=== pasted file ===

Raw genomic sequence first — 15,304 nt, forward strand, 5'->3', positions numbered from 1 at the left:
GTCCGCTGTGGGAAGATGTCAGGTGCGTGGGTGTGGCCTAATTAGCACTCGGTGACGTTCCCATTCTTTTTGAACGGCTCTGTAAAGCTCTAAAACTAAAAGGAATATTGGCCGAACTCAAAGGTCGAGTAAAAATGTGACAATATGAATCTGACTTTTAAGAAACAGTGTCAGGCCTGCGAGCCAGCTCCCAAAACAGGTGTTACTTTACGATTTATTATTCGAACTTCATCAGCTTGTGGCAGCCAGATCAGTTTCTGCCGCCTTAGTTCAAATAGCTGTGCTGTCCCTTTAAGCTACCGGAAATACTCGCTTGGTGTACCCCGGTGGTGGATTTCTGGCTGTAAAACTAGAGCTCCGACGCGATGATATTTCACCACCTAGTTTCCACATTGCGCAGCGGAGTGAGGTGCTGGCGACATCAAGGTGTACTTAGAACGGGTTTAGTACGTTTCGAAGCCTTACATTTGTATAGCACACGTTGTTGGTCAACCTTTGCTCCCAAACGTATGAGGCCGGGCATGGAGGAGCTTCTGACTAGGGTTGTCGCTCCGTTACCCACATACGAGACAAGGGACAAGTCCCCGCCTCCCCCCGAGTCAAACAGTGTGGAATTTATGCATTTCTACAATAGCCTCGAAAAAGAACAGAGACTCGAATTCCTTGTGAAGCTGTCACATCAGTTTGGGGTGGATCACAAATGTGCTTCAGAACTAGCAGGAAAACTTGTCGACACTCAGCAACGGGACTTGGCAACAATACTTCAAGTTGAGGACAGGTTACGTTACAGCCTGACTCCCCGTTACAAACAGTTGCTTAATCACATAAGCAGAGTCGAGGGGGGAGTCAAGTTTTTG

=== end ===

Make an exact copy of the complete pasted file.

Raw genomic sequence first — 15,304 nt, forward strand, 5'->3', positions numbered from 1 at the left:
GTCCGCTGTGGGAAGATGTCAGGTGCGTGGGTGTGGCCTAATTAGCACTCGGTGACGTTCCCATTCTTTTTGAACGGCTCTGTAAAGCTCTAAAACTAAAAGGAATATTGGCCGAACTCAAAGGTCGAGTAAAAATGTGACAATATGAATCTGACTTTTAAGAAACAGTGTCAGGCCTGCGAGCCAGCTCCCAAAACAGGTGTTACTTTACGATTTATTATTCGAACTTCATCAGCTTGTGGCAGCCAGATCAGTTTCTGCCGCCTTAGTTCAAATAGCTGTGCTGTCCCTTTAAGCTACCGGAAATACTCGCTTGGTGTACCCCGGTGGTGGATTTCTGGCTGTAAAACTAGAGCTCCGACGCGATGATATTTCACCACCTAGTTTCCACATTGCGCAGCGGAGTGAGGTGCTGGCGACATCAAGGTGTACTTAGAACGGGTTTAGTACGTTTCGAAGCCTTACATTTGTATAGCACACGTTGTTGGTCAACCTTTGCTCCCAAACGTATGAGGCCGGGCATGGAGGAGCTTCTGACTAGGGTTGTCGCTCCGTTACCCACATACGAGACAAGGGACAAGTCCCCGCCTCCCCCCGAGTCAAACAGTGTGGAATTTATGCATTTCTACAATAGCCTCGAAAAAGAACAGAGACTCGAATTCCTTGTGAAGCTGTCACATCAGTTTGGGGTGGATCACAAATGTGCTTCAGAACTAGCAGGAAAACTTGTCGACACTCAGCAACGGGACTTGGCAACAATACTTCAAGTTGAGGACAGGTTACGTTACAGCCTGACTCCCCGTTACAAACAGTTGCTTAATCACATAAGCAGAGTCGAGGGGGGAGTCAAGTTTTTG